Waitlisted? 5-Step Action Plan for Getting off the College Waitlist

Waitlisted? 5-Step Action Plan for Getting off the College Waitlist

Decisions, decisions, decisions. ‘Tis the season!

For many, online college portals will bring a loud “YES!” or a quiet “noooo” to the room. But for others, reactions have to wait. Every year, thousands of students are waitlisted by their dream schools.  

The length of a wait list and the speed at which it shrinks varies from year-to-year and from school-to-school. What remains constant? Your role in the process.











There is a lot you can do, starting now, to improve your chances of going from waitlisted to accepted.

Here is your 5-step action plan to getting off a college waitlist (and a back-up plan if all else fails):

1. Take a deep breath. You weren’t rejected!

After reading your application, admissions officers didn’t outright reject you. Admissions officers receive thousands of applications from qualified candidates, and are tasked with making incredibly hard choices. There was something about your application that intrigued them and that showed you could be a good fit for their program. Remember: there is still hope!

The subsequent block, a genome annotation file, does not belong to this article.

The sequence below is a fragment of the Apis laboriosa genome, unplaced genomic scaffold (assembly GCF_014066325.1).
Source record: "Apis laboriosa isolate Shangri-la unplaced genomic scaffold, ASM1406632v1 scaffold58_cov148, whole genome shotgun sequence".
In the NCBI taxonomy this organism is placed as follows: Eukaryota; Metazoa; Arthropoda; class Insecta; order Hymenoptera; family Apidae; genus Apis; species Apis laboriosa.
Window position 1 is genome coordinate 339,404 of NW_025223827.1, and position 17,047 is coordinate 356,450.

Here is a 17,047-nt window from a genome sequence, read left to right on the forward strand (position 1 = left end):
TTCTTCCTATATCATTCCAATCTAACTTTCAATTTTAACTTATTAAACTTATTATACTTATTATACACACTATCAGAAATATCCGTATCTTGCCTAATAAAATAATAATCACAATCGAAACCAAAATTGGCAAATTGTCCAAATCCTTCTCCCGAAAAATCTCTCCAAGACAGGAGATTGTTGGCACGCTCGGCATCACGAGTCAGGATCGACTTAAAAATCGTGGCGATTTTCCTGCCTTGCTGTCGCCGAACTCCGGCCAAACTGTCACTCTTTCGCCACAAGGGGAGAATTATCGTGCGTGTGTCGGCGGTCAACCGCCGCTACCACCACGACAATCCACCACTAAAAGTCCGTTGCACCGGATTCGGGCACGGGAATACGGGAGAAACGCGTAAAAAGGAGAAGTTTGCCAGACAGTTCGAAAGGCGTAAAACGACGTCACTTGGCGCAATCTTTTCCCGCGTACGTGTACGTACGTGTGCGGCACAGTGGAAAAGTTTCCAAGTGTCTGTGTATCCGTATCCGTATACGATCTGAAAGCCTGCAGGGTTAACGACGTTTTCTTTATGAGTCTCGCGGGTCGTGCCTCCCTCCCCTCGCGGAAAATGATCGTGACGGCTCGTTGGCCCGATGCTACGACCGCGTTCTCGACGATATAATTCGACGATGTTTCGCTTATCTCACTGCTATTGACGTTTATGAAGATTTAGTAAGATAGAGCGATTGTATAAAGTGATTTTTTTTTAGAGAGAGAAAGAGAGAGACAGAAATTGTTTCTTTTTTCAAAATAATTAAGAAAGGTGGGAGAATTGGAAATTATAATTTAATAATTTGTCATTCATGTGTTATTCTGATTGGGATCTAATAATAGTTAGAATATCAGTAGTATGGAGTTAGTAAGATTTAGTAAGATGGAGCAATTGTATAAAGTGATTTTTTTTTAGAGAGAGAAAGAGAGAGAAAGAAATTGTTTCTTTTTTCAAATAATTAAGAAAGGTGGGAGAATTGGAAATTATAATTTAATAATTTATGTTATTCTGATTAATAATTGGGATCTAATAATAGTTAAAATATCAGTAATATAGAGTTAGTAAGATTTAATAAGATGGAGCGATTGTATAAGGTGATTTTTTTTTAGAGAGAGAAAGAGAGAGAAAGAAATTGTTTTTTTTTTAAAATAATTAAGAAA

2. Accept your spot on the college waitlist (literally, not figuratively).

In today’s college admissions landscape, it is not assumed that all students accept their spot on their college waitlist. Make sure to READ. EVERY. EMAIL. Click every link, and actually press “accept” if offered a spot on the waitlist.

3. Write a letter of continued interest, and then send it.

This is your opportunity to tell your dream school that it is still your number one choice. This letter should be to-the-point and professional (no need to write more than a page; in fact, don’t). While admissions officers at different schools have different preferences for how they’d like students to handle the waitlist process, there are a couple of standards that apply across the board.

In this letter, you need to:

  1. Express a strong desire to go to the school for specific, relevant reasons. There should be no doubt in the reader’s mind that you will attend his/her school if you are accepted. Remove their concern about protecting the yield rate. If it’s your number one choice, then say it — clearly, persuasively, convingly.